We've all heard someone ask: “Who are you to judge me?” or some variant of that question. It's a defensive question usually asked by someone who reasonably expects to be judges harshly by their peers for some ethical or moral transgression. It's safe to say that someone secure in the notion that society or their peers would judge their actions favorably, is not going to pose this rhetorical question. A good retort to that question might be: “Who are you that you are above judgment?”
When we base rights on what is good for society, that begs the question: Who speaks for society? Throughout history, such people who claim to speak for society inevitably turn out to be tyrants. You have a few, even a single person, deciding what is good for the people. Rand thought that people ought to decide for themselves, based upon rational self-interest.
Ayn Rand saw collectivism in all its forms as an impediment to human rights. "The good of society" cannot be the basis of rights, since society is merely a collection of individuals, and so the only proper rights are individual rights. When we base rights on what is good for society, that begs the question: Who speaks for society? Throughout history, such people who claim to speak for society inevitably turn out to be tyrants. You have a few, even a single person, deciding what is good for the people. Rand thought that people ought to decide for themselves, based upon rational self-interest.
Racism, as a collectivist pursuit, was anathema to her strictly individualistic Objectivism. To her, all forms of collectivism be they socialism, fascism, or racism were immoral on the basis that collectivism on the national level, ultimately and inevitably leads to authoritarianism and the trampling of individual rights by the government. Racism therefore, would necessitate that same authoritarian brand of government that all other forms of collectivism required in order to sustain itself on a national level.
I at long last, have bought and read a copy of The Communist Manifesto, by Karl Marx and Friedrich Engels. Before now, I had only read quotes and brief excerpts from it. I was acquainted with it through commentary on it, but I knew once Democrats started to openly profess their socialist leanings I'd have … Continue reading My Initial Reaction to The Communist Manifesto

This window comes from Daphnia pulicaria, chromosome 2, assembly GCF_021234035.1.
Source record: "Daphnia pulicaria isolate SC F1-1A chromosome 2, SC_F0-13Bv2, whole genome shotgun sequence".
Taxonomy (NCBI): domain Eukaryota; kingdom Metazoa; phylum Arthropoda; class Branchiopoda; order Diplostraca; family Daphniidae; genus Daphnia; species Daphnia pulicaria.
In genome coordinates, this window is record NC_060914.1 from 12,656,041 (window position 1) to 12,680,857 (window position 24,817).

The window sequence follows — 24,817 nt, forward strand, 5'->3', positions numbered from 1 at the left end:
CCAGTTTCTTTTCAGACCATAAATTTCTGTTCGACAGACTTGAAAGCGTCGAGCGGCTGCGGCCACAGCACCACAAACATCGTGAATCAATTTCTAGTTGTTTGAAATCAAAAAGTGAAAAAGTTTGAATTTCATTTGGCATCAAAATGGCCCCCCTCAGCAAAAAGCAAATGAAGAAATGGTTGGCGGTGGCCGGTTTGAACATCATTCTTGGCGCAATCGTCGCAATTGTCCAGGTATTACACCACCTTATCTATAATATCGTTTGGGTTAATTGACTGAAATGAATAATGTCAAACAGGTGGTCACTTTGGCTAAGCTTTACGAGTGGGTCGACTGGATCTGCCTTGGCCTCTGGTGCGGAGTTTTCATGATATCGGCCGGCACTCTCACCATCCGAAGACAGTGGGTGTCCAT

The new movie Death of a Nation, by Dinesh D'Souza, is now out in theaters. Its main premise is that Donald Trump finds himself governing over an extremely divided nation, much as Abraham Lincoln did just before and during the Civil War. Like in his previous movies, the protagonists are the Republicans and conservatives. … Continue reading Movie Review: Death of a Nation
Dinesh D'Souza Talks About America's Changing Morality Wednesday night, I got to meet one of my heroes of conservative thought, author and filmmaker Dinesh D'Souza. As soon as I saw his picture on a New Jersey Family Policy Council mailer, I knew I just had to go. Luckily I was able to manage a ticket. … Continue reading Dinesh D’Souza Talks About America’s Changing Morality
https://youtu.be/Bxn5I6tnU_Y Democrats and the liberal media have pushed this false notion of the Republican party being a party of racists and bigots. It's the Democrats that actually have a dark history, and unlike what they'd have you believe, they haven't changed that much in the last century. Hillary's America shows how the Clintons fit into … Continue reading New Dinesh D’Souza movie sheds light on shady Democratic party
Star Wars VII The Force Awakens, by Disney studios, is a throwback to the original trilogy. There is no anti -capitalist message like in Avatar.
There is one scene that crystallizes the nature of the societal dysfunction that Ayn Rand tries to highlight. Dagny and a band of her compatriots from Atlantis raid a Government Lab where the movement's leader is being held. When she encounters the guard at the door, she gives him a stark choice, let her and her associates in, or die. The guard is befuddled.